The amazingly detailed backdrops just draw gamers into the game with its overall depth and beauty. The green farmlands have flourishing pastures that seem to span on forever as a grand windmill catches on fire in the distance. And the more savagely destroyed cities are reduced to rubble, the remaining walls pockmarked with bullet holes.
The soldiers also move and react realistically. The game is free of blood but you do get to see some really gruesome death scenes. When you shoot certain soldiers, they grab at their wound, look at their hand and then drop dead. Some of them are thrown back by the brunt of the bullet or just collapse--their jaws moving as they say something to themselves out loud. The detailed and expressive faces of each character will also amaze you.
Seldom does a game’s score reduce players to awe-struck admiration as the score found in this game. Not only is it hauntingly beautiful but it makes this a truly cinematic experience. Really, the soundtrack is just one of the game’s many highlights.
There are also amazing sound effects that range from the sharp retorts of the Panzerschreck to the flying Mustangs that pass overhead while explosions and gunfire rip through the battlefront. The voice acting is also wonderful and done just right with the Nazis barking at you in German or comrades crying out in pain or anger. If you have a good surround stereo system hooked up to your console, this is the game to have cranked up.
Thanks to the sharp-as-a-tack intelligence of the computer-controlled enemies, the Nazi forces put up something of a challenge. The enemy forces you to use your combat-minded intuition by coming up with strategies beyond just going in with guns blazing. Shoot a gunner and another soldier makes a mad dash for the machine gun turret to take his fallen comrade’s place. The enemy also makes good use of grenades to try to flush you out.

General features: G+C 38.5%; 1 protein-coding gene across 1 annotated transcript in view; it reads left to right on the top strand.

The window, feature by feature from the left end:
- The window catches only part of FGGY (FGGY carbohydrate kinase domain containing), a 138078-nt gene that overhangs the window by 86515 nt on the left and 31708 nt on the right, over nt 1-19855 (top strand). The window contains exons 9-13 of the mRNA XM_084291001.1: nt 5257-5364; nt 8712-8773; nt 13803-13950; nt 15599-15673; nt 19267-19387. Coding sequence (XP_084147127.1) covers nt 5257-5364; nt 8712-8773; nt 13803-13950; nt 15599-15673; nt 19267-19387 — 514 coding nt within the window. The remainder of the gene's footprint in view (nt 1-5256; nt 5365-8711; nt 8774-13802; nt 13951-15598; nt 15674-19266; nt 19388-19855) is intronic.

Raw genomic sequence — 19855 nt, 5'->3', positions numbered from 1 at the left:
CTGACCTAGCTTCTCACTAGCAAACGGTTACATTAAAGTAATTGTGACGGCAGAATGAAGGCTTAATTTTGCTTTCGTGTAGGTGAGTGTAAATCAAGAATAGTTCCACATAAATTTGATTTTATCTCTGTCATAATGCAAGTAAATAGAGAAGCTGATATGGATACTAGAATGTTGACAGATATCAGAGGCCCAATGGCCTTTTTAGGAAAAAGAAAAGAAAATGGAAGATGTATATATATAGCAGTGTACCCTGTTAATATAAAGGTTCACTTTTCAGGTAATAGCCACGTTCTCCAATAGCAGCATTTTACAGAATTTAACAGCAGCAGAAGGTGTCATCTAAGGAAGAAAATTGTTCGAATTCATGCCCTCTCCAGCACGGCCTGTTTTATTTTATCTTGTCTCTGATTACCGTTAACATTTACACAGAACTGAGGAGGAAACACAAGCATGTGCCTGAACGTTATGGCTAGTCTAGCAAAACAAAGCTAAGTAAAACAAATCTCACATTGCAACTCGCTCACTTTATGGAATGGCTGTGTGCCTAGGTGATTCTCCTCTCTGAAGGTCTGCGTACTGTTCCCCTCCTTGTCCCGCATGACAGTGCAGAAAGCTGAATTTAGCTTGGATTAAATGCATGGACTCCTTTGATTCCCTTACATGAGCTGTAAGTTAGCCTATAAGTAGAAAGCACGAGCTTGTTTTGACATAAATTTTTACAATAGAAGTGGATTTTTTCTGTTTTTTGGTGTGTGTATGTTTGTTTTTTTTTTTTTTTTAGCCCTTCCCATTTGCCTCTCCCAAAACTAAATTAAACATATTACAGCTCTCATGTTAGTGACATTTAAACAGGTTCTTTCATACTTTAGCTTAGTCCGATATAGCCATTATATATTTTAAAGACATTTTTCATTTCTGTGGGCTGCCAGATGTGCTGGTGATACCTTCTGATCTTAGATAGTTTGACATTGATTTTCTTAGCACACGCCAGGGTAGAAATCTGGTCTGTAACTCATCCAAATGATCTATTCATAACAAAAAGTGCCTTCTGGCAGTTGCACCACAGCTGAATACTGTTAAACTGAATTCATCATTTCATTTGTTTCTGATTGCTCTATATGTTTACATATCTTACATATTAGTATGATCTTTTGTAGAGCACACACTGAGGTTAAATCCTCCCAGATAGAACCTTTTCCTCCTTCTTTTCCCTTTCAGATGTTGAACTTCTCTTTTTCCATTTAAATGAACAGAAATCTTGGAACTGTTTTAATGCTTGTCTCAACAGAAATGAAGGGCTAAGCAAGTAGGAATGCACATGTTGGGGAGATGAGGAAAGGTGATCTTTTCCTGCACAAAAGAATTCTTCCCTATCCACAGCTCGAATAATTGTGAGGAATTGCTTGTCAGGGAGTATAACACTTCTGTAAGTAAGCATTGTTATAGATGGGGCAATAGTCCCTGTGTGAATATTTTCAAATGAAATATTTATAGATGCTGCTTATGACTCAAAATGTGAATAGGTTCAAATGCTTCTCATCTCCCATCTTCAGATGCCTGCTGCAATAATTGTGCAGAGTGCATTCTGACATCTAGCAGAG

From the opening sequence on the beaches of Normandy to the final confrontation in the secret weapons facility, the game’s designers kept realism in mind all the way through. The game also feels cinematic, with its cleaver interweaving of actual war footage and real-life military campaigns such as Operation Market- Garden. Add plenty of level objectives and characters to interact with and you have a gaming experience with plenty of combat.
A feature that should have been included in the PS2 version of the game, the multiplayer option just adds more fuel to an already well-lit fire. Up to four players can join into the fray as Axis or Allied troops with the action seen in split-screen fashion (it’s split four ways if you’re playing a four-player game). The two multiplayer games, Deathmatch and Team, are just even more thrilling with four players.
One of the PS2’s most enjoyable first-person shooters is now an even more enjoyable Xbox game with its small visual boost and great multiplayer option. Those unlucky souls that did not get a chance to play the Playstation 2 version will find this a stimulating war experience. Do not miss this one.